Worldbuilding Part 1: Maps

Since (and probably thanks to) the work of J.R.R. Tolkien maps have become a common part of fantasy writing.  Whether it’s a map for the inside of a published book that readers can refer back to or simply a sketch pinned on a wall, most fantasy authors create a map of their world.

To me, it’s an essential starting point for detailed worldbuilding.  Despite the fact I am thoroughly useless at drawing, I find it so helpful to sketch down what my world actually looks like.  Once I have a clear map of the geography of my world, where the mountains, rivers, lakes, deserts, towns, valleys, cities, and oceans are, it’s much easier to do the rest of my world building.

Obviously not everyone goes into as much detail as I do, and that’s ok.  It can be rather time consuming.  I’ve spent longer than I should have this evening trying to get my mountain ranges to look just right (I eventually gave up and decided to trace some from a tutorial I was watching), but that’s the perfectionist in me.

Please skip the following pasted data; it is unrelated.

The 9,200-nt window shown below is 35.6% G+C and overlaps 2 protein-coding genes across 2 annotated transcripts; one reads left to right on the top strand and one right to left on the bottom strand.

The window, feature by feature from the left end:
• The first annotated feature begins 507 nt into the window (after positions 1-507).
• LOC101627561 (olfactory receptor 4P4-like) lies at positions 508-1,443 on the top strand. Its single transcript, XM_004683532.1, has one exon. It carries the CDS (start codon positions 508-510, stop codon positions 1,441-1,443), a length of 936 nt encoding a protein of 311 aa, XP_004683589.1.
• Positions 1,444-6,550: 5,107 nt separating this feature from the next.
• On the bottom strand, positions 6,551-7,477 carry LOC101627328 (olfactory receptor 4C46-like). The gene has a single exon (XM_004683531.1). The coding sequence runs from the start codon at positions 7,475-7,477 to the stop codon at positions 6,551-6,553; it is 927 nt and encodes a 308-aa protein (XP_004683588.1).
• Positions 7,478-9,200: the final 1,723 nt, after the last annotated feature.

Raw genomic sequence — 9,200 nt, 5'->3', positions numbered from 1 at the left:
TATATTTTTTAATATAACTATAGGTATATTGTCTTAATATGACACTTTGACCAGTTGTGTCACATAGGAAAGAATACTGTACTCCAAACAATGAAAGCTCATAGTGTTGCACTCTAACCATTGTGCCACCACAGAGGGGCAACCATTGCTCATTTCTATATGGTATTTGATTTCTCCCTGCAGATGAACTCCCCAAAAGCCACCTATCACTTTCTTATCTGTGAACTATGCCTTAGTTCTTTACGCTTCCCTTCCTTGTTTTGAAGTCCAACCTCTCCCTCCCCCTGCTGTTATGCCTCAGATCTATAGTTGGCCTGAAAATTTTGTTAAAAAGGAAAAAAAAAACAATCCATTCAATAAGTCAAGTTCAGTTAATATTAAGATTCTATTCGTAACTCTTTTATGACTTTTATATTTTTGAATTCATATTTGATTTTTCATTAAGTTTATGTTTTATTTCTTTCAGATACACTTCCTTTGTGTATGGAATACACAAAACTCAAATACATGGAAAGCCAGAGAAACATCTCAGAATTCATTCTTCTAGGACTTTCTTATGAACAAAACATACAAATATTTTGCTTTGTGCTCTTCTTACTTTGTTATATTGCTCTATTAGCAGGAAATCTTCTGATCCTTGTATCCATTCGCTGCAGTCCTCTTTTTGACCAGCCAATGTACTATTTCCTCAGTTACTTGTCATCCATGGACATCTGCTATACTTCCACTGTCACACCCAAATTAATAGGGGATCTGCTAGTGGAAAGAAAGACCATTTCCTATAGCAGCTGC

I’m focusing on three styles of map this week: a full world map with all the continents, more detailed maps of (relevant) continents and regions, and city maps.

It’s probably too much detail, but I don’t care.  Besides, I like to think that one day they’ll all be printed in the front of my novel.

Despite being appalling at art and practically living for the written word (reading, writing, to do lists, any lists), I’m also quite a visual person.  My notes are colour-coded (and always have been).  I like being able to look at something at see it there. So even though I love expressing myself through writing, I find it so much easier to have a map of my world/cities to just look at when I’m working out who is where and why and all that writing/plot stuff.

So, yeah, I like maps.  I like drawing maps.  It gives me something to look forwards to after a ridiculous day of uni.  Maps are good.

If you’re interested, tune in tomorrow to see a sneak peak of one of the maps I’ve been working on!

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